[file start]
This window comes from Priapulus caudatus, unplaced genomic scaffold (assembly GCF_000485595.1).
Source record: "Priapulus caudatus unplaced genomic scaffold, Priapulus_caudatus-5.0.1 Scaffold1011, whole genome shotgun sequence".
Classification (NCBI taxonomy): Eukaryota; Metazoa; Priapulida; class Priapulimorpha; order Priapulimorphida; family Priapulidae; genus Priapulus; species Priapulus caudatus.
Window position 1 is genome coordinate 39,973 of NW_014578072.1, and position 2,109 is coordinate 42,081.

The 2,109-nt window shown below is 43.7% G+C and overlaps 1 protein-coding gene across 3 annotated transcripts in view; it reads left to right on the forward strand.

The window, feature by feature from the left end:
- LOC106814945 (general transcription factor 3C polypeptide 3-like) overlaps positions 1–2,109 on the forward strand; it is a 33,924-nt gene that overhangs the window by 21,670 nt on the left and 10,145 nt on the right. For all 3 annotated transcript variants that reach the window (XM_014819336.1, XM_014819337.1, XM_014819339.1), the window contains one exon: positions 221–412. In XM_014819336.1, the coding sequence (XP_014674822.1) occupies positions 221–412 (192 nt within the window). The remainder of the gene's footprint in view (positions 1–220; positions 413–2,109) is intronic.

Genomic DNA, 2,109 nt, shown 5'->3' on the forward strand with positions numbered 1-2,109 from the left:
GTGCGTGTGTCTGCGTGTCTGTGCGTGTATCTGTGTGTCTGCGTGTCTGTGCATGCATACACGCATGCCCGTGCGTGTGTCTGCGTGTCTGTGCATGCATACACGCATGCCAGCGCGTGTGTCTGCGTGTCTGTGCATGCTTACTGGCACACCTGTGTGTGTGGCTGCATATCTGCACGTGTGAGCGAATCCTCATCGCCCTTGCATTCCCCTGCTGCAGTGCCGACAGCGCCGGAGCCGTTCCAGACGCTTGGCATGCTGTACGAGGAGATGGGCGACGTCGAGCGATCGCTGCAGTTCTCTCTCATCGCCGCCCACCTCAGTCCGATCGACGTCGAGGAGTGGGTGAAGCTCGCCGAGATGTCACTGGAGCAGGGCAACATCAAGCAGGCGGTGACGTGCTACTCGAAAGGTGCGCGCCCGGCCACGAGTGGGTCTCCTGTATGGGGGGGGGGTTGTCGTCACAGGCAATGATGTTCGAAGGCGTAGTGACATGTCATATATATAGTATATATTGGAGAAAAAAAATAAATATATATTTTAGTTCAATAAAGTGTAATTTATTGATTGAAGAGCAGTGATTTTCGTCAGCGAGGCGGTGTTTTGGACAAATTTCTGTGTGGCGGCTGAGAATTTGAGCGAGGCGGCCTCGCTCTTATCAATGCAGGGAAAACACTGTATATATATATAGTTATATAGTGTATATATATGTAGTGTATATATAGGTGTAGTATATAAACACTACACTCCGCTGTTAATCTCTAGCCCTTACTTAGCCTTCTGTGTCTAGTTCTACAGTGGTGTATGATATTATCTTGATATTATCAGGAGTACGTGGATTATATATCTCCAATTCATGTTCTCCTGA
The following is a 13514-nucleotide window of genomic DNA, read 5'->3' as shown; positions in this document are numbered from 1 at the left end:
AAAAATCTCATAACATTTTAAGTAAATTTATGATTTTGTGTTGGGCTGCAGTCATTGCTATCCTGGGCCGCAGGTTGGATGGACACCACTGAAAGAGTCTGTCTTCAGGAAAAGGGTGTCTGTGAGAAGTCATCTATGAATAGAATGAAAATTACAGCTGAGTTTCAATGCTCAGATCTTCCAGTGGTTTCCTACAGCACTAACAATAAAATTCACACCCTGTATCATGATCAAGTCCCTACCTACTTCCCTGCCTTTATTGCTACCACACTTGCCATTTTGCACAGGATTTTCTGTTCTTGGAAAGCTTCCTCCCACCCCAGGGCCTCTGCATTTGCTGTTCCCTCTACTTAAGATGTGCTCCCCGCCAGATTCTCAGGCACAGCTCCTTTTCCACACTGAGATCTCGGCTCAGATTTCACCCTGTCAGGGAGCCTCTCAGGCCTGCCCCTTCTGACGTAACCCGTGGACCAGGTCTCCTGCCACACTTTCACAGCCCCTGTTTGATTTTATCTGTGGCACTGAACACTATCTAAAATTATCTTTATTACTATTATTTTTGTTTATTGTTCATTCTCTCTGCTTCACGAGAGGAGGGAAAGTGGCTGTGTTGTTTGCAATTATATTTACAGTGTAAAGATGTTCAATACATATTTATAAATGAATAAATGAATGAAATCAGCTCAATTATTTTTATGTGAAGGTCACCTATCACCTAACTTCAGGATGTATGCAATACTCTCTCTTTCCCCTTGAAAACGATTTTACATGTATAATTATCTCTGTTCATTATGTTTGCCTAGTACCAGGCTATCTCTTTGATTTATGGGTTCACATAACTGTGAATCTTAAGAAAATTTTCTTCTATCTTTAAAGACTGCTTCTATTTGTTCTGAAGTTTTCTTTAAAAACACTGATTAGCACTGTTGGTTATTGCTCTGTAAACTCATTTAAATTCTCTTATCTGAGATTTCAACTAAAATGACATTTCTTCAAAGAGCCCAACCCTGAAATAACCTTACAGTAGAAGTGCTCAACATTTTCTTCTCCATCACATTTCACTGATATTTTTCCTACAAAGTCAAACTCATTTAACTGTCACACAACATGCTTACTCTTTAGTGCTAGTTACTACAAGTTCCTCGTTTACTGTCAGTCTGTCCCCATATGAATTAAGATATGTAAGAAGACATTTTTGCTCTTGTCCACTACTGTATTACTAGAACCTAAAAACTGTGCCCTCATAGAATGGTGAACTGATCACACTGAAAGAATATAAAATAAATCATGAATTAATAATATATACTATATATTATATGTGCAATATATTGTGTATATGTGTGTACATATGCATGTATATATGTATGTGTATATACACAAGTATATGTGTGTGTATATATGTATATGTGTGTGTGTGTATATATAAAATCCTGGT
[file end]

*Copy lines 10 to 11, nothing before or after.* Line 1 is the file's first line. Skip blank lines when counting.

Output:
The following is a 13514-nucleotide window of genomic DNA, read 5'->3' as shown; positions in this document are numbered from 1 at the left end:
AAAAATCTCATAACATTTTAAGTAAATTTATGATTTTGTGTTGGGCTGCAGTCATTGCTATCCTGGGCCGCAGGTTGGATGGACACCACTGAAAGAGTCTGTCTTCAGGAAAAGGGTGTCTGTGAGAAGTCATCTATGAATAGAATGAAAATTACAGCTGAGTTTCAATGCTCAGATCTTCCAGTGGTTTCCTACAGCACTAACAATAAAATTCACACCCTGTATCATGATCAAGTCCCTACCTACTTCCCTGCCTTTATTGCTACCACACTTGCCATTTTGCACAGGATTTTCTGTTCTTGGAAAGCTTCCTCCCACCCCAGGGCCTCTGCATTTGCTGTTCCCTCTACTTAAGATGTGCTCCCCGCCAGATTCTCAGGCACAGCTCCTTTTCCACACTGAGATCTCGGCTCAGATTTCACCCTGTCAGGGAGCCTCTCAGGCCTGCCCCTTCTGACGTAACCCGTGGACCAGGTCTCCTGCCACACTTTCACAGCCCCTGTTTGATTTTATCTGTGGCACTGAACACTATCTAAAATTATCTTTATTACTATTATTTTTGTTTATTGTTCATTCTCTCTGCTTCACGAGAGGAGGGAAAGTGGCTGTGTTGTTTGCAATTATATTTACAGTGTAAAGATGTTCAATACATATTTATAAATGAATAAATGAATGAAATCAGCTCAATTATTTTTATGTGAAGGTCACCTATCACCTAACTTCAGGATGTATGCAATACTCTCTCTTTCCCCTTGAAAACGATTTTACATGTATAATTATCTCTGTTCATTATGTTTGCCTAGTACCAGGCTATCTCTTTGATTTATGGGTTCACATAACTGTGAATCTTAAGAAAATTTTCTTCTATCTTTAAAGACTGCTTCTATTTGTTCTGAAGTTTTCTTTAAAAACACTGATTAGCACTGTTGGTTATTGCTCTGTAAACTCATTTAAATTCTCTTATCTGAGATTTCAACTAAAATGACATTTCTTCAAAGAGCCCAACCCTGAAATAACCTTACAGTAGAAGTGCTCAACATTTTCTTCTCCATCACATTTCACTGATATTTTTCCTACAAAGTCAAACTCATTTAACTGTCACACAACATGCTTACTCTTTAGTGCTAGTTACTACAAGTTCCTCGTTTACTGTCAGTCTGTCCCCATATGAATTAAGATATGTAAGAAGACATTTTTGCTCTTGTCCACTACTGTATTACTAGAACCTAAAAACTGTGCCCTCATAGAATGGTGAACTGATCACACTGAAAGAATATAAAATAAATCATGAATTAATAATATATACTATATATTATATGTGCAATATATTGTGTATATGTGTGTACATATGCATGTATATATGTATGTGTATATACACAAGTATATGTGTGTGTATATATGTATATGTGTGTGTGTGTATATATAAAATCCTGGT